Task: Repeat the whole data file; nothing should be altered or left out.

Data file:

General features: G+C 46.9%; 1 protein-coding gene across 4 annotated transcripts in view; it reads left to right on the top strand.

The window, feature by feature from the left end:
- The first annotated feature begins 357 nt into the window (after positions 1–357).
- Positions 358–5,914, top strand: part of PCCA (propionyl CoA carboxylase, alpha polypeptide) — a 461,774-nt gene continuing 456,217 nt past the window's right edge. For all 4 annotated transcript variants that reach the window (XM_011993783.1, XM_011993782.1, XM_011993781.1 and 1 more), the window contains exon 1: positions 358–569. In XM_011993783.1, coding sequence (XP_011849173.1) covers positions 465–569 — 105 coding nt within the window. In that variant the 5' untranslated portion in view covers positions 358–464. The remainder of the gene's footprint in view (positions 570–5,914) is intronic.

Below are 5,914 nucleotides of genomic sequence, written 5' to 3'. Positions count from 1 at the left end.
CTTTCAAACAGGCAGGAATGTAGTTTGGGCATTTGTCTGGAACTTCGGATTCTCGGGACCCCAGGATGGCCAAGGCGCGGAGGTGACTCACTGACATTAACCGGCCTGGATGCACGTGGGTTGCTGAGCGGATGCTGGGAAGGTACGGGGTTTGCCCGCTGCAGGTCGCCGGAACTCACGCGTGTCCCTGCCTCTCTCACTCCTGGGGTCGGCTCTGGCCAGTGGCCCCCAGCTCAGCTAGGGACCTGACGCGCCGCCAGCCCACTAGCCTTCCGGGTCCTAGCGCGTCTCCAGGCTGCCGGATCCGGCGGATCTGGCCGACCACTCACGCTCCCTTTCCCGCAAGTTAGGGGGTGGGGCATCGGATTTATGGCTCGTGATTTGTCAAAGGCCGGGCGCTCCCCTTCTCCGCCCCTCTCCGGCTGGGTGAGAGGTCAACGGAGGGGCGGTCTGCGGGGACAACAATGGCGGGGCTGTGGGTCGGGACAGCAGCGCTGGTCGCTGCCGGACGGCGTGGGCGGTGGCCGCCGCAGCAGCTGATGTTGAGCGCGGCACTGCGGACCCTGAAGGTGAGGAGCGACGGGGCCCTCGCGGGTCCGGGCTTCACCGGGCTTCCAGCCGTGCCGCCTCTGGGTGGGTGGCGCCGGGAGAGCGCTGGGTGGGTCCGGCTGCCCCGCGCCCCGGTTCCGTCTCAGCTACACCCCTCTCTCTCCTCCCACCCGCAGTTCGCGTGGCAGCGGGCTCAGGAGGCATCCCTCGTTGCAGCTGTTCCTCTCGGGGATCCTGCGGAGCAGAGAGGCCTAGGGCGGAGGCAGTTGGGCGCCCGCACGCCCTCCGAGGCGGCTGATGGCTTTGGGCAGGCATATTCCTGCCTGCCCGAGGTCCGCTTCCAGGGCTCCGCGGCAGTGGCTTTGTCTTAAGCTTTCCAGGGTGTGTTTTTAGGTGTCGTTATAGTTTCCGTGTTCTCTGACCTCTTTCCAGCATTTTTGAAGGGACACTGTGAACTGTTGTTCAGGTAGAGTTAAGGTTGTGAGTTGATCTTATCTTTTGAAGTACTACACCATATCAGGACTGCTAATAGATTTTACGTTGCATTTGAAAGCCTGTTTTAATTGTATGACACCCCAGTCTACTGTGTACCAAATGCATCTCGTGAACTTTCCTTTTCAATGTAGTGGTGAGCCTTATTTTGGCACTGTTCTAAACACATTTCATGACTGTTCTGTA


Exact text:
General features: G+C 46.9%; 1 protein-coding gene across 4 annotated transcripts in view; it reads left to right on the top strand.

The window, feature by feature from the left end:
- The first annotated feature begins 357 nt into the window (after positions 1–357).
- Positions 358–5,914, top strand: part of PCCA (propionyl CoA carboxylase, alpha polypeptide) — a 461,774-nt gene continuing 456,217 nt past the window's right edge. For all 4 annotated transcript variants that reach the window (XM_011993783.1, XM_011993782.1, XM_011993781.1 and 1 more), the window contains exon 1: positions 358–569. In XM_011993783.1, coding sequence (XP_011849173.1) covers positions 465–569 — 105 coding nt within the window. In that variant the 5' untranslated portion in view covers positions 358–464. The remainder of the gene's footprint in view (positions 570–5,914) is intronic.

Below are 5,914 nucleotides of genomic sequence, written 5' to 3'. Positions count from 1 at the left end.
CTTTCAAACAGGCAGGAATGTAGTTTGGGCATTTGTCTGGAACTTCGGATTCTCGGGACCCCAGGATGGCCAAGGCGCGGAGGTGACTCACTGACATTAACCGGCCTGGATGCACGTGGGTTGCTGAGCGGATGCTGGGAAGGTACGGGGTTTGCCCGCTGCAGGTCGCCGGAACTCACGCGTGTCCCTGCCTCTCTCACTCCTGGGGTCGGCTCTGGCCAGTGGCCCCCAGCTCAGCTAGGGACCTGACGCGCCGCCAGCCCACTAGCCTTCCGGGTCCTAGCGCGTCTCCAGGCTGCCGGATCCGGCGGATCTGGCCGACCACTCACGCTCCCTTTCCCGCAAGTTAGGGGGTGGGGCATCGGATTTATGGCTCGTGATTTGTCAAAGGCCGGGCGCTCCCCTTCTCCGCCCCTCTCCGGCTGGGTGAGAGGTCAACGGAGGGGCGGTCTGCGGGGACAACAATGGCGGGGCTGTGGGTCGGGACAGCAGCGCTGGTCGCTGCCGGACGGCGTGGGCGGTGGCCGCCGCAGCAGCTGATGTTGAGCGCGGCACTGCGGACCCTGAAGGTGAGGAGCGACGGGGCCCTCGCGGGTCCGGGCTTCACCGGGCTTCCAGCCGTGCCGCCTCTGGGTGGGTGGCGCCGGGAGAGCGCTGGGTGGGTCCGGCTGCCCCGCGCCCCGGTTCCGTCTCAGCTACACCCCTCTCTCTCCTCCCACCCGCAGTTCGCGTGGCAGCGGGCTCAGGAGGCATCCCTCGTTGCAGCTGTTCCTCTCGGGGATCCTGCGGAGCAGAGAGGCCTAGGGCGGAGGCAGTTGGGCGCCCGCACGCCCTCCGAGGCGGCTGATGGCTTTGGGCAGGCATATTCCTGCCTGCCCGAGGTCCGCTTCCAGGGCTCCGCGGCAGTGGCTTTGTCTTAAGCTTTCCAGGGTGTGTTTTTAGGTGTCGTTATAGTTTCCGTGTTCTCTGACCTCTTTCCAGCATTTTTGAAGGGACACTGTGAACTGTTGTTCAGGTAGAGTTAAGGTTGTGAGTTGATCTTATCTTTTGAAGTACTACACCATATCAGGACTGCTAATAGATTTTACGTTGCATTTGAAAGCCTGTTTTAATTGTATGACACCCCAGTCTACTGTGTACCAAATGCATCTCGTGAACTTTCCTTTTCAATGTAGTGGTGAGCCTTATTTTGGCACTGTTCTAAACACATTTCATGACTGTTCTGTA